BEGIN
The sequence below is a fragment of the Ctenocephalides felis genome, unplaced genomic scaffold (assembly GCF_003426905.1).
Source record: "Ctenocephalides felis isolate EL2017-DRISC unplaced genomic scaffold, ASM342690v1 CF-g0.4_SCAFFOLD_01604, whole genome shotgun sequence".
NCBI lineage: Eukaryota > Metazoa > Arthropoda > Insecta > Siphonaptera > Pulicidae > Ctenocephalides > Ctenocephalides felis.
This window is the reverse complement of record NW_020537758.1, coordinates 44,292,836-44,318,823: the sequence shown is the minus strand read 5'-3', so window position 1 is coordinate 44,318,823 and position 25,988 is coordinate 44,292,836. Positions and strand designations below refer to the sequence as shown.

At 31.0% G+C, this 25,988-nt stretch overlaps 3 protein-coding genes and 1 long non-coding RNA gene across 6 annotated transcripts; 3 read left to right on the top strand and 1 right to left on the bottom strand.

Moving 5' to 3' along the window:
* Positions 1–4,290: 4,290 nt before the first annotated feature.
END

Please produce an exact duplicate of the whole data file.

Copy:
The sequence below is a fragment of the Ctenocephalides felis genome, unplaced genomic scaffold (assembly GCF_003426905.1).
Source record: "Ctenocephalides felis isolate EL2017-DRISC unplaced genomic scaffold, ASM342690v1 CF-g0.4_SCAFFOLD_01604, whole genome shotgun sequence".
NCBI lineage: Eukaryota > Metazoa > Arthropoda > Insecta > Siphonaptera > Pulicidae > Ctenocephalides > Ctenocephalides felis.
This window is the reverse complement of record NW_020537758.1, coordinates 44,292,836-44,318,823: the sequence shown is the minus strand read 5'-3', so window position 1 is coordinate 44,318,823 and position 25,988 is coordinate 44,292,836. Positions and strand designations below refer to the sequence as shown.

At 31.0% G+C, this 25,988-nt stretch overlaps 3 protein-coding genes and 1 long non-coding RNA gene across 6 annotated transcripts; 3 read left to right on the top strand and 1 right to left on the bottom strand.

Moving 5' to 3' along the window:
* Positions 1–4,290: 4,290 nt before the first annotated feature.